The firm will work with the FAO to make food safer globally but especially in developing countries.
Dave Crean, Mars vice president of corporate research & development, said working with the FAO it hopes to address some of the fundamentals, especially in developing countries where food safety issues continue to cause devastation.
“Our work will involve promoting international standards for food safety and quality, improving food safety management to reduce illness caused by unsafe food, as well as improving global access to information,” he told FoodQualityNews.
“Our role will be to share our expertise and data, supporting FAO to address food safety issues in particular, aflatoxins, continue to devastate millions of lives, bringing devastating illness and destroying the economic value of crops.”
An important action step
Crean said the agreement with FAO was an important step towards doing something about the crisis and helping to ensure a safer food supply chain.
“We believe that it’s only through open, collaborative, multi-discipline approaches like this that we can address the problem in a meaningful way,” he said.
“We will identify specific projects where FAO believes we can add value and each of those projects will be carefully structured with milestones to ensure that we can measure progress and deliver the right contribution.”
He added unsafe food kills thousands of people every day and damages the economies of developing nations in serious, lasting ways.
When asked about the gaps that mean food is not safe and sustainable, Crean said they fall into areas of access to capability, training, having the right tools and infrastructure.
“The reason sometimes that food is not safe and sustainable is these things are not in place or the food supply chain is not sufficiently robust. Our view is that food safety isn’t sufficiently highlighted when people talk about food and many people assume it’s a given,” he said.
The food industry and public policy officials met in Rome at the UN FAO’s Committee on Food Security (CFS42) to discuss food safety and Mars had a side-event on industry collaboration.
It focused on improving industry and government combining to tackle food safety.
Experts from the Ghanaian Ministry of Food & Agriculture, the World Food Programme, PACA, the FAO, and the Global Alliance for Improved Nutrition (GAIN) joined Mars to discuss ways to eliminate the threat of aflatoxins in the food chain - which cause deaths and illness and destroy crops.
The Private Sector Mechanism (PSM) provides a permanent seat for the broad agri-business value chain at the UN Committee on World Food Security (CFS) and is the only portal for the business community to influence the outcome of policy development of the UN CFS.
The side-event was co-sponsored by the Governments of Liberia, Ghana, Sudan and the African Union Commission Partnership for Aflatoxin Control in Africa (PACA).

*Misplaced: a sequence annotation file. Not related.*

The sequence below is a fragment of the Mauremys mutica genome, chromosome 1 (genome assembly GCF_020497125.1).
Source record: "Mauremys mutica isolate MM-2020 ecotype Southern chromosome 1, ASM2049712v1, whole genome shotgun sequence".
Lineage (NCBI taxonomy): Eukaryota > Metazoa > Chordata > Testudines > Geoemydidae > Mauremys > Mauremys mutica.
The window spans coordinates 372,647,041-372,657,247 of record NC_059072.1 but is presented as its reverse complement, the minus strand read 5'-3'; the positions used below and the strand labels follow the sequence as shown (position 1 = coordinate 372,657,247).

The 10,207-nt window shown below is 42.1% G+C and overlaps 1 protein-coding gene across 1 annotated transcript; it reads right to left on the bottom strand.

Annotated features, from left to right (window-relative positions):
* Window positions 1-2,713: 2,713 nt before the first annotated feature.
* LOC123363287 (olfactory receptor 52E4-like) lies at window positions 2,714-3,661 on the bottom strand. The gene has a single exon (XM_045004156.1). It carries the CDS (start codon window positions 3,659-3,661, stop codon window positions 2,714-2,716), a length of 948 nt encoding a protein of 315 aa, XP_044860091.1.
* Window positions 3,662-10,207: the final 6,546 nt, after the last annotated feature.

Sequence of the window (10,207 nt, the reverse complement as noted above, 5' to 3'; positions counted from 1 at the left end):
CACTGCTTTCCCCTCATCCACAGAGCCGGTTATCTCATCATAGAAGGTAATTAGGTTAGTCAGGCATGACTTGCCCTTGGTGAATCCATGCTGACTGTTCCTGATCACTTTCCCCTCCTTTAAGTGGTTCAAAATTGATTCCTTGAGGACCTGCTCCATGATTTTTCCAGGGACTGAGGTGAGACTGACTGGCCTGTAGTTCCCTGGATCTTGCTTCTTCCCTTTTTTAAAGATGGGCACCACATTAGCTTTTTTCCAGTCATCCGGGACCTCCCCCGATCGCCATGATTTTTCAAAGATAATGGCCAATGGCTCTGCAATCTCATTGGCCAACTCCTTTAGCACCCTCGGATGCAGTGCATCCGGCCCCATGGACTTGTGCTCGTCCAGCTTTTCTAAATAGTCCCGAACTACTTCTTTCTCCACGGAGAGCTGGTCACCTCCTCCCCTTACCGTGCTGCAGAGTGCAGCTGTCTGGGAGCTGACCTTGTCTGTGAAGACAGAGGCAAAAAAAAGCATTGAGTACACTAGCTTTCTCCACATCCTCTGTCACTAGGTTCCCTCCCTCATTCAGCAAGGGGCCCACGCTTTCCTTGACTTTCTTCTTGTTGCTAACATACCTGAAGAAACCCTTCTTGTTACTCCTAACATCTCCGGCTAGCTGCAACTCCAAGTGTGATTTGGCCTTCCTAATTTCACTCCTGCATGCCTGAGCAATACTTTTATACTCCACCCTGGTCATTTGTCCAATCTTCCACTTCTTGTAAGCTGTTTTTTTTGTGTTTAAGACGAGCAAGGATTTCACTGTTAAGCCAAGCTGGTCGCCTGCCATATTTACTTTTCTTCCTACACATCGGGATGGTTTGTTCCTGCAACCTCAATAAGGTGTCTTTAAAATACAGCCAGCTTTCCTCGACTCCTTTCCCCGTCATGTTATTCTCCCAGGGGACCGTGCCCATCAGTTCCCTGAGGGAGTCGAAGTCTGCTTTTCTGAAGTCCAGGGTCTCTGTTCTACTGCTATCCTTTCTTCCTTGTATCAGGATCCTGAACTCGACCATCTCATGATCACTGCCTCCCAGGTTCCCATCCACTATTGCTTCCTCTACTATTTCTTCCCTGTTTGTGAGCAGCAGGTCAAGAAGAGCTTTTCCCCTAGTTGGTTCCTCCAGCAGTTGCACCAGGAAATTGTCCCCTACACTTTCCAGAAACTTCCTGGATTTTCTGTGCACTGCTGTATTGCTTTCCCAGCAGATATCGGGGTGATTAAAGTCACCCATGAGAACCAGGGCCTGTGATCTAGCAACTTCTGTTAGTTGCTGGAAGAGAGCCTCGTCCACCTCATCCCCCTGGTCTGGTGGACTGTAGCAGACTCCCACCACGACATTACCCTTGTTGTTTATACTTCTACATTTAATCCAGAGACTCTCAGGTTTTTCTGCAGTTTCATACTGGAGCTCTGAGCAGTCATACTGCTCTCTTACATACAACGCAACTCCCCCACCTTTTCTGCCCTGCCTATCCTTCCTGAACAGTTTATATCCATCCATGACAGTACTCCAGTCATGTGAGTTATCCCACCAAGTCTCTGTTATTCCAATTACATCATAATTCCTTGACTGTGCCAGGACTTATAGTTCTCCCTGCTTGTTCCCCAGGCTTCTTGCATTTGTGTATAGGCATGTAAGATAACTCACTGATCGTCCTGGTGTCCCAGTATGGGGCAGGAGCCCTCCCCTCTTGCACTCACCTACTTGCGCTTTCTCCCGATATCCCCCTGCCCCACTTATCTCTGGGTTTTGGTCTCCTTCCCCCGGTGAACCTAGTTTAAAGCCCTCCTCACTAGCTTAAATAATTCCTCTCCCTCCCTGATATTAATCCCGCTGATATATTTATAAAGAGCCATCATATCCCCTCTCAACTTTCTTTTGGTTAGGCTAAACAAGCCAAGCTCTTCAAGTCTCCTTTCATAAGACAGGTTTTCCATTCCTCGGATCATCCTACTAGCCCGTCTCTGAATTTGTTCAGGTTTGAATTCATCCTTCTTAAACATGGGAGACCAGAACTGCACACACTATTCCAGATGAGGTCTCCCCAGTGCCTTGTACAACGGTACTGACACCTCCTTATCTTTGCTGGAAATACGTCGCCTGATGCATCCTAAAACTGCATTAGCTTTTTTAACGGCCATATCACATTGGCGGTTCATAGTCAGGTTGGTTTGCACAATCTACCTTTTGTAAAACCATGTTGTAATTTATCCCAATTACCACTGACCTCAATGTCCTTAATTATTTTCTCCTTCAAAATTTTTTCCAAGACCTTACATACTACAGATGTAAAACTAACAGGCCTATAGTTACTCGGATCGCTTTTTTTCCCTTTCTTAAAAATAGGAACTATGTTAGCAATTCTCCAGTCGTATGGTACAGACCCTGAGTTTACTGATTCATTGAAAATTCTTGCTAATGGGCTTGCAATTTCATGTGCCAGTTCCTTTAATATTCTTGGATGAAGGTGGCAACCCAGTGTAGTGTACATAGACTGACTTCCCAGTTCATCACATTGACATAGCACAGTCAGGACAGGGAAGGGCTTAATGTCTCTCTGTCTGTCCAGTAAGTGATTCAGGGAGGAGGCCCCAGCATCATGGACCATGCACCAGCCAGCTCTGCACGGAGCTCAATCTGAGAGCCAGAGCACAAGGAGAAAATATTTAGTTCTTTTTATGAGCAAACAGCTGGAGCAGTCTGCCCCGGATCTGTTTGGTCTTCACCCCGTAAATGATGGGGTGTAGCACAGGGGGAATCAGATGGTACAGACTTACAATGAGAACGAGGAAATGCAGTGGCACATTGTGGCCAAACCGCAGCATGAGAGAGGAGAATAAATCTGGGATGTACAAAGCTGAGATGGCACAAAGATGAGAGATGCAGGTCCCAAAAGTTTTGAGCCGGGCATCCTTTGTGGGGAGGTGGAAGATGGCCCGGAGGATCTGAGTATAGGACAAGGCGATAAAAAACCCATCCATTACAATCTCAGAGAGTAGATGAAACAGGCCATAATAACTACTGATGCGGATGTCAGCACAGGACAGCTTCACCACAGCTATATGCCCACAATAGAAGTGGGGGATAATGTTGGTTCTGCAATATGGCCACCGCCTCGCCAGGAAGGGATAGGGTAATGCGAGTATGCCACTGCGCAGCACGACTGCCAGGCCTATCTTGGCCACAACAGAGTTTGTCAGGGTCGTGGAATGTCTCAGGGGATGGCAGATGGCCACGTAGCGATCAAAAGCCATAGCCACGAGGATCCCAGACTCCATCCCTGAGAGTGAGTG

It was the only one of three private sector side events accepted, and represented one of 40 held by other sectors such as the civil society, foundations, philanthropic organisations and NGOs.
Since the 2014 International Conference on Nutrition (ICN2) and the 193 member states’ adoption of the Rome Declaration and a Framework for Action, the UN CFS has taken on increased responsibilities as a significant player in food security, nutrition and food safety, said Mars.
With adoption of the Sustainable Development Goals (SDGs) by the UN General Assembly in September, UN CFS has been assigned greater roles in linking those goals that relate to nutrition, safety and sustainable agriculture to their focus.
Ren Wang, assistant director-general of FAO’s Agriculture and Consumer Protection Department, said partnership with the private sector to improve food safety globally is critical.
“FAO recognizes this and engages with the food industry at national and international levels to both leverage and disseminate knowledge that will promote effective food safety practices along the food chain,” he said.
“Partnership with Mars can strengthen our message to countries that food safety is best achieved through effective public-private partnership.”
Another partnership and Mars’ other work
The World Trade Organization (WTO) and the FAO will also work together on trade and food safety.
The two organizations will look into how sanitary and phytosanitary standards and food safety can facilitate trade and promote development, including a joint publication next year.
Roberto Azevêdo, WTO director-general, said: “The WTO and the FAO have quite different mandates, but we have many shared aims.
“I think it's clear that trade and the multilateral trading system can help in creating a more favourable environment for food security, food safety and sustainable agriculture.”
This year Mars has opened the Global Food Safey Center in China, partnered with the World Food Programme (WFP) and IBM among other work and Crain said it had thought about partners and the spaces it needs to operate to meet food safety challenges.
“The IBM-Mars Consortium for sequencing the food supply chain represents a very different opportunity – it’s about method development, exploring new frontiers of science and the application of that to specific new tests,” he said.
“Our work with WFP and FAO is much more about interventions and thinking about the types of interventions, particularly in developing markets. We see all these as being related, and consistently within our strategic work streams in the area of the food safety.”